From the Ladle to the Grave
|From the Ladle to the Grave|
|Studio album by Boiled in Lead|
|Genre||Celtic rock/Celtic punk, folk punk, gypsy punk|
|Label||Atomic Theory/Cooking Vinyl|
|Producer||Willie Murphy and Boiled in Lead|
|Boiled in Lead chronology|
|Guinness Encyclopedia of Popular Music|||
|St. Paul Pioneer Press Dispatch|||
|New Musical Express|||
|Green Man Review||(positive)|
From the Ladle to the Grave is the third album by Minneapolis Celtic rock band Boiled in Lead. It was the band's first recording with drummer Robin Adnan Anders, whose influence helped push the band further beyond Celtic rock into explorations of other world traditions. These included Bulgarian, Russian-Jewish, and Turkish music, as well as their version of The Hollies’ “Stop! Stop! Stop!” which interpolated a traditional Egyptian melody. The song "Cuz Mapfumo" simultaneously paid tribute to Chicago-based Irish musician Cuz Teahan and Zimbabwean Thomas Mapfumo.
Previous Boiled in Lead albums had consisted entirely of traditional folk and world-music songs, though the band often arranged the songs in nontraditional, harder-rocking ways. Ladle contained Boiled in Lead's first original compositions, "The Microorganism" and "Pig Dog Daddy." Both were written by lead singer Todd Menton, who cited the influence of Billy Bragg and Richard Thompson as songwriters who had successfully fused folk and rock/pop. Menton began writing "The Microorganism," a mournful ballad about the devastation of AIDS, six years before its appearance on Ladle.
The song "My Son John" is a variant of the traditional Irish antiwar ballad "Mrs. McGrath." In an article on the history of the Napoleon-era song, Sing Out! critic Steven L. Jones singled out Boiled in Lead's rendition as a skillful modernization that also stayed true to the song's politics and "underlying rage and terror." The band's version of the song is dedicated to antiwar activist S. Brian Willson, whose legs were cut off when he was struck by a munitions train during a Reagan-era protest of arms shipments to Central America.
The album won a Minnesota Music Award for Album/CD of the Year in 1989.
|1.||"The Pinch Of Snuff"||4:15|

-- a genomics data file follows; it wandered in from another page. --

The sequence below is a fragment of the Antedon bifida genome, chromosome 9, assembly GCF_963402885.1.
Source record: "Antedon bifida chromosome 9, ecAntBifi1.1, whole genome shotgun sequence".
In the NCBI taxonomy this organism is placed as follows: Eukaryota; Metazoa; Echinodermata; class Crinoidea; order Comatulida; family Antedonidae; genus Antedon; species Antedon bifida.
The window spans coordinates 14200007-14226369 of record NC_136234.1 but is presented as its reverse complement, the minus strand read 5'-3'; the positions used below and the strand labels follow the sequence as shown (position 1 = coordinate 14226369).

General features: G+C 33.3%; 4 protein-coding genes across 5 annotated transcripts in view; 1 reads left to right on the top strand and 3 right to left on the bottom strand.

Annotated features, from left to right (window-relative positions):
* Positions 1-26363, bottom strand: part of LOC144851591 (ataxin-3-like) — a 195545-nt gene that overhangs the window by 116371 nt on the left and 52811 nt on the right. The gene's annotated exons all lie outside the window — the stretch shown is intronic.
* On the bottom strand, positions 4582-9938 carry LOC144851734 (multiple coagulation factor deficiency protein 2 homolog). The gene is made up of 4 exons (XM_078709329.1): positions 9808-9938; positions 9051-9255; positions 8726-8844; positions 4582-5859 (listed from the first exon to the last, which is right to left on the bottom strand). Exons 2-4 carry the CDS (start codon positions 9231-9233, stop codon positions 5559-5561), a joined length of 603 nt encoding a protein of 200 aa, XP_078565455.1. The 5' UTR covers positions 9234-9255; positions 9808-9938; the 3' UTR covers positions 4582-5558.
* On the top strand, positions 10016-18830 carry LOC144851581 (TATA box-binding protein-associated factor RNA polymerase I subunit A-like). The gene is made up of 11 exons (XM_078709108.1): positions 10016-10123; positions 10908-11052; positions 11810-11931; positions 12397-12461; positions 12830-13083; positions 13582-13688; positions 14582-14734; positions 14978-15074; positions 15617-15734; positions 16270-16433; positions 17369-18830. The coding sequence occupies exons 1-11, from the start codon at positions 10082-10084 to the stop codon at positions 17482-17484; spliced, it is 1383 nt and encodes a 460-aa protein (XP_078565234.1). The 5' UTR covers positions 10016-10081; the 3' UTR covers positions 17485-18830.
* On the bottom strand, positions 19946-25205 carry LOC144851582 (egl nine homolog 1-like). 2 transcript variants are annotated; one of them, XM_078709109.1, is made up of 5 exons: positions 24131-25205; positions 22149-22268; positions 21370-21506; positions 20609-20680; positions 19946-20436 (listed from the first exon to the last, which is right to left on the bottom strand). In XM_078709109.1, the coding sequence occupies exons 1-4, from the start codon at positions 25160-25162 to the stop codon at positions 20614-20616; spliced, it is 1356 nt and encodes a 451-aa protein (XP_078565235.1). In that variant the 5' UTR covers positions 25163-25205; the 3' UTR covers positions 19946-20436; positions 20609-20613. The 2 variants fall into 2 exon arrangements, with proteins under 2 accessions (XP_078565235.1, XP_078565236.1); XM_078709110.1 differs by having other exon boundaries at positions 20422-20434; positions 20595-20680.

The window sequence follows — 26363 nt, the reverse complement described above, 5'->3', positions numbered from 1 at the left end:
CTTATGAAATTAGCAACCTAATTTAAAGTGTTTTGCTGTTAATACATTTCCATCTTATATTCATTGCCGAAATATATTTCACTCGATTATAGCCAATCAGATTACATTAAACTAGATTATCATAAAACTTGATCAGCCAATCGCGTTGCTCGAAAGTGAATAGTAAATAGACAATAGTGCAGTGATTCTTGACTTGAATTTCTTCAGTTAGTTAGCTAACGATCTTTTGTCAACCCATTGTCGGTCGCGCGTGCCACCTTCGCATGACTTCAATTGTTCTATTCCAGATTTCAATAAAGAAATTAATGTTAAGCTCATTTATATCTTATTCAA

|2.||"Madman Mora Blues"||3:10|
|4.||"Step It Out Mary"||3:17|
|8.||"The Spanish Lady"||5:05|
|9.||"Dilley Delaney's/Cherish The Ladies"||3:20|
|10.||"Bahcevanci (O Ya)"||3:24|
|11.||"Stop! Stop! Stop!"||2:27|
|12.||"Pig Dog Daddy"||1:26|
|13.||"The Guns Of The Magnificent Seven"||3:06|
|14.||"My Son John"||5:07|
- Raggett, Ned. "Boiled in Lead: From the Ladle to the Grave" at AllMusic. Retrieved 20 May 2015.
- Larkin, Colin, ed. (1995). "Boiled in Lead". The Guinness Encyclopedia of Popular Music. 5. Middlesex, England: Guinness Publishing. pp. 727–728.
- Walters, Neal; Mansfield, Brian; Walters, Tim (1998). MusicHound Folk: The Essential Album Guide. Visible Ink Press. p. 75. ISBN 1-57859-037-X.
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- Himes, Geoffrey (16 August 1989). "Timeless Songs, Up to the Minute". Washington Post. Washington, D.C.
- Mason, Rick (26 April 1989). "Boiled in Lead seethes with molten energy". St. Paul Pioneer Press Dispatch. St. Paul.
- Jones, Simon (March 1989), "Reviews: Boiled in Lead: From the Ladle To The Grave", Folk Roots, London: Southern Rag Ltd. (69)
- Rohan, Brian (21 July 1990). "Boiling Over". Irish Voice.
- Williams, Simon (15 April 1989). "Boiled in Lead: From the Ladle To The Grave". New Musical Express.
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- Meyer, Bill (Spring 1991). "Molten music: Boiled in Lead". Puncture: A Magazine of Music and the Arts.
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- Jones, Simon (March 1989), "On the Boil: Simon Jones Investigates Boiled in Lead", Folk Roots, London: Southern Rag Ltd. (69): 20–22
- Kot, Greg (3 August 1989), "Tradition twisters: Minneapolis band brings ethnic music to a boil", Chicago Tribune
- Jones, Steven L. (20 June 2015). "You Can't Win a Race with a Cannonball: Goya, Guernica & My Son John". SingOut!. Retrieved 21 June 2015.